This informational handout covers introductory material describing the Fishnet software that you use, the Fishnet programs that you write, the development environment, and testing strategies.
The term "Fishnet" is somewhat overloaded, and before going further we want to clarify what it means. First, it is the code that makes up all of the assignments. This is the Fishnet development environment. Second, it is a running network of many nodes. This is what we most commonly mean by Fishnet. Note, however, that there are many potential running Fishnet networks. You will all start your own, private, fishnet as a managed overlay controlled by a single fishhead (a key component to be described shortly) to develop and test the code required for assignments. It will run as cluster of processes on one or more PCs. In this form your nodes will not interact with nodes of other students' networks. There is also The Fishnet, with a capital “T”. This is the one, shared network that everyone's node is able to join and participate in a collective class network. This is accomplished simply by pointing your code at a public fishhead server that we run.
As you develop your Fishnet node and test it, one of the first things it will do is to join a private fishnet network by contacting the fishhead. This means that before you start one of your Fishnet nodes there must be a fishhead process running. You only need to start a fishhead for your network once, even though the nodes in the network can come and go. Type ./fishhead -h to get usage information.
fish_send()function, for example, libfish.a is called to do the work of sending the packet. libfish.a also prints a large (but controllable by using
fish_setdebuglevel()) amount of debugging information to help you understand what is going on with your program.
% cd $HOME % cp ../public/cs123b.tar . % tar xvf cs123b.tar % make hello Pick a random port between 1024 and 65535, say 4173 % ./fishhead -p 4173
Note: do not kill the fishhead (do not hit CTRL-C).
Now start a new shell. If you are using X window (i.e. your are in the lab), you can start a new terminal window. If you are remotely logged in, you can start antoher remote login connection to get new shell.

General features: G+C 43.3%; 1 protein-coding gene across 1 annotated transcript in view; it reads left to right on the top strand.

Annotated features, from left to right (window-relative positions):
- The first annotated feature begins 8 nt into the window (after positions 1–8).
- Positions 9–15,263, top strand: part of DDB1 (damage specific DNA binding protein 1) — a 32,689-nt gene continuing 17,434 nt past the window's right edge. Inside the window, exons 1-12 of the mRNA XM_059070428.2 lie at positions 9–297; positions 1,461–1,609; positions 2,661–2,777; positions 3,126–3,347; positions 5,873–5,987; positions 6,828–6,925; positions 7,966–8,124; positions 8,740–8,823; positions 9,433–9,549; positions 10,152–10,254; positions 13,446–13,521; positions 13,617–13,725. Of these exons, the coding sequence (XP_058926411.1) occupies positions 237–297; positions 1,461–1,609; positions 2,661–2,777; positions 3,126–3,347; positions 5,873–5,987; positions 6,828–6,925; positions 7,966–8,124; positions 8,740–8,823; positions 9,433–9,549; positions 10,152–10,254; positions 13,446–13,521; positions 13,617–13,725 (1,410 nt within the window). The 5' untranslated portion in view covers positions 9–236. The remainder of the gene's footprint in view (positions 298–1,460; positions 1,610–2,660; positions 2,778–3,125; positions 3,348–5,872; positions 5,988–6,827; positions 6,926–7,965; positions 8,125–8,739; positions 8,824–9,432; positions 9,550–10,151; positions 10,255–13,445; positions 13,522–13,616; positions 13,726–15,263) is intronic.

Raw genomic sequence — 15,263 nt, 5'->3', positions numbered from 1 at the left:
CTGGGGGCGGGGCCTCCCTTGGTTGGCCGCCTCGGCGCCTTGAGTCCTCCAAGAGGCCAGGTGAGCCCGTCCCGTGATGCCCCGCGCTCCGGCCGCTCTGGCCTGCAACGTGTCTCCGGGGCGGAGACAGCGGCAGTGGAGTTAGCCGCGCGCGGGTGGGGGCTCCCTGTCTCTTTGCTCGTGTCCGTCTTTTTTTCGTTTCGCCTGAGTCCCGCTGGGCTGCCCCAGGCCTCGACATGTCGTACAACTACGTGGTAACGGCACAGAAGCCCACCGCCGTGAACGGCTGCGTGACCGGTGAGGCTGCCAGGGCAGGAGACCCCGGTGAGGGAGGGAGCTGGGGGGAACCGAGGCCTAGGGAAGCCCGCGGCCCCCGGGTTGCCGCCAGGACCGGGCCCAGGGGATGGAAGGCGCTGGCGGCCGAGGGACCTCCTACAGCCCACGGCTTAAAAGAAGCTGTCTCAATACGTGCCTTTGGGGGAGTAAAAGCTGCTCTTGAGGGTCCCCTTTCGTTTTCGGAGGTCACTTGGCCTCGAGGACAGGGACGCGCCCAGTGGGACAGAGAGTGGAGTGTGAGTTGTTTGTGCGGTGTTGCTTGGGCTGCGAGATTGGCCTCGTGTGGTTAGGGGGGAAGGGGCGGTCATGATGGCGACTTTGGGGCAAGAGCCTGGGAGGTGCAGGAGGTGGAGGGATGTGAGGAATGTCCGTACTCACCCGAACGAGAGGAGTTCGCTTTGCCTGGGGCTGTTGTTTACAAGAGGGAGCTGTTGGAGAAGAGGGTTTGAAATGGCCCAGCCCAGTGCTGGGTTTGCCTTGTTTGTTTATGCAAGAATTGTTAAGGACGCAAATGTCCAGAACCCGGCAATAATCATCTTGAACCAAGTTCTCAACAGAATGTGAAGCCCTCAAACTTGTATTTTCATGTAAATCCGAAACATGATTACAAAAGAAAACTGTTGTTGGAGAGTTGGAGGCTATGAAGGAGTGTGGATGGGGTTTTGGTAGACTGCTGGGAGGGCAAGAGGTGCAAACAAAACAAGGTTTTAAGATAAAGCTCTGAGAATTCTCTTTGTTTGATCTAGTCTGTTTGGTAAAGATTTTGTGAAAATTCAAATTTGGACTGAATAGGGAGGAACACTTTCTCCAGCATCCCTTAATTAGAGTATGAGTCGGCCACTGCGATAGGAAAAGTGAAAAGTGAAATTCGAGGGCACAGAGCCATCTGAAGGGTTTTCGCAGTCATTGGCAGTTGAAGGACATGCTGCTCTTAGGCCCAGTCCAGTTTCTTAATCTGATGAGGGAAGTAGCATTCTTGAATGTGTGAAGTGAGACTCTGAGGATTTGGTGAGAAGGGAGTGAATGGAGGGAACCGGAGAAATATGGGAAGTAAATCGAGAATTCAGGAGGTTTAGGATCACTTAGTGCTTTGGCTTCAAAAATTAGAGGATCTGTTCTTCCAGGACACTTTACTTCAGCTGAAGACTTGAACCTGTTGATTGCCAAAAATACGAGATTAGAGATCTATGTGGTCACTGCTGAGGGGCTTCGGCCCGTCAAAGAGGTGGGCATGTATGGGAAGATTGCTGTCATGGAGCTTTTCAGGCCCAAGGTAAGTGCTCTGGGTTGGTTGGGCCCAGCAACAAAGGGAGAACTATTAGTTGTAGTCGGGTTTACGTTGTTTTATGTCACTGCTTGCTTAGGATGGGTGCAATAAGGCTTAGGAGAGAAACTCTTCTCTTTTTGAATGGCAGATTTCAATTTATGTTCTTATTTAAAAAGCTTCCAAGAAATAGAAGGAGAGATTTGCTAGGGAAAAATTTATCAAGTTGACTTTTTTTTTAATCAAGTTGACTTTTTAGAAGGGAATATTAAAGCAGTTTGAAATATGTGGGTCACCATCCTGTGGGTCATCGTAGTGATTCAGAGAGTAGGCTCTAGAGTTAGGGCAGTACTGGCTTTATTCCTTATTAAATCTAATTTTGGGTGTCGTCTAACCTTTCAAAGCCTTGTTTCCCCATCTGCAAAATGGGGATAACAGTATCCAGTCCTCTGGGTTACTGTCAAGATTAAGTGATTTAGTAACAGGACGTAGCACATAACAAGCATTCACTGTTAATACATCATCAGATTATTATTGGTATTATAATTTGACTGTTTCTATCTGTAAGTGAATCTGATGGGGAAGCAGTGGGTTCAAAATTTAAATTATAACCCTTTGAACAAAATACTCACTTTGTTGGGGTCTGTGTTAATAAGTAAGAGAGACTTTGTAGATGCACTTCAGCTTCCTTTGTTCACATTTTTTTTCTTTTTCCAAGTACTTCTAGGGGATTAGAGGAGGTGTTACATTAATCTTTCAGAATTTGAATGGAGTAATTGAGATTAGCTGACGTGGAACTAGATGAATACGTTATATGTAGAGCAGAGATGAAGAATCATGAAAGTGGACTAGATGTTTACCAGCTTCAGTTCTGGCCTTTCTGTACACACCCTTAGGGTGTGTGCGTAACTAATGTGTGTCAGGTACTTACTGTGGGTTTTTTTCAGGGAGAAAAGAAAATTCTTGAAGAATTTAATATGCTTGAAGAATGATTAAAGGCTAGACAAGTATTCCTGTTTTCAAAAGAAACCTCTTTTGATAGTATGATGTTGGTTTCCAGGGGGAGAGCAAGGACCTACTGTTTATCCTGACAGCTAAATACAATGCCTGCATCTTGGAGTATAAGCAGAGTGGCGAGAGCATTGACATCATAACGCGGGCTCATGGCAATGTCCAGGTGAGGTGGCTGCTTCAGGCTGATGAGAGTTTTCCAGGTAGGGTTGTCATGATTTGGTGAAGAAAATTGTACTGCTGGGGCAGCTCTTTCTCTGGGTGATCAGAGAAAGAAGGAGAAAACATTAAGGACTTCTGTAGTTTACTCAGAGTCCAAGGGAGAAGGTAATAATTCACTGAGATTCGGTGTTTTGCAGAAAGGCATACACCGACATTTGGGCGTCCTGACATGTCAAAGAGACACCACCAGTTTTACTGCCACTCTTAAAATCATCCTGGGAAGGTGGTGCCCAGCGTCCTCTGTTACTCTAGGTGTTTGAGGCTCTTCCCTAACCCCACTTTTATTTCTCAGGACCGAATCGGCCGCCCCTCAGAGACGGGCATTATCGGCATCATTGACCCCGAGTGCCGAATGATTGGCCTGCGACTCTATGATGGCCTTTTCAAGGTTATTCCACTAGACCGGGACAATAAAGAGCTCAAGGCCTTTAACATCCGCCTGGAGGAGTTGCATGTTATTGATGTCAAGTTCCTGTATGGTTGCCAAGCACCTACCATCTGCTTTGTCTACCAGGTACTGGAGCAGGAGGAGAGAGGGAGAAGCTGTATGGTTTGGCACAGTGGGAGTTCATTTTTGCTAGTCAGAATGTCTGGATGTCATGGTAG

% ./hello [hostname]:4173 105This creates a node with address 105. If it is not running, make sure your fishhead is running at the same port (Did you kill fishhead by hitting CTRL-C or closing the window?).
Now start another new shell and run another hello node with address 33.
% ./hello [hostname]:4173 33 This creates another node with address 33, now you can try to say hello to each other by input these command to these nodes hi 105 hi 33
fish_send(). These are Fishnet API calls. All of these calls are explained and documented with comments in fish.h. The documentation includes comments for the structures representing packets that are passed to and from. You won't find this information anywhere else.
main()to initialize and then enter the main event loop. Initializing involves joining the fishnet with
fish_joinnetwork()and setting up functions to be called on specific events, e.g., a
on_receive()function to be called when there is keyboard input. Entering the main event loop is done by calling
fish_main(), a call that never returns and from which the program is terminated directly when "exit" is typed at the keyboard. Events such as packet reception are handled as "upcalls" from the main loop.
Here are some other points you should note before start coding:
man -s 3c <function>to get more help.
fish_main(). You can use debugging messages to check if this program has worked, as you will get messages when you have joined. Next, you might try for keyboard input, and print it out but not send a packet yet, and so forth. While this strategy might seem like overkill at this stage, you should get used to it before attempting the larger assignments, and particularly when you find that something is not working properly. The beauty of testing functions is that the problems are rarely where you think they are and testing is the only way to pin them down. Despite this strategy, more difficult bugs will require you to use the debugger, gdb.
fish_setdebuglevel()function, you will see libfish debugging messages that show how your packets move through the network. Also, note that there are Fishnet API functions for logging debugging output to a file for later inspection.
Congradulations! Since you hit here so far, you are certainly ready for the first assignment.
April 24, 2003
UCSD CSE123b Communications Software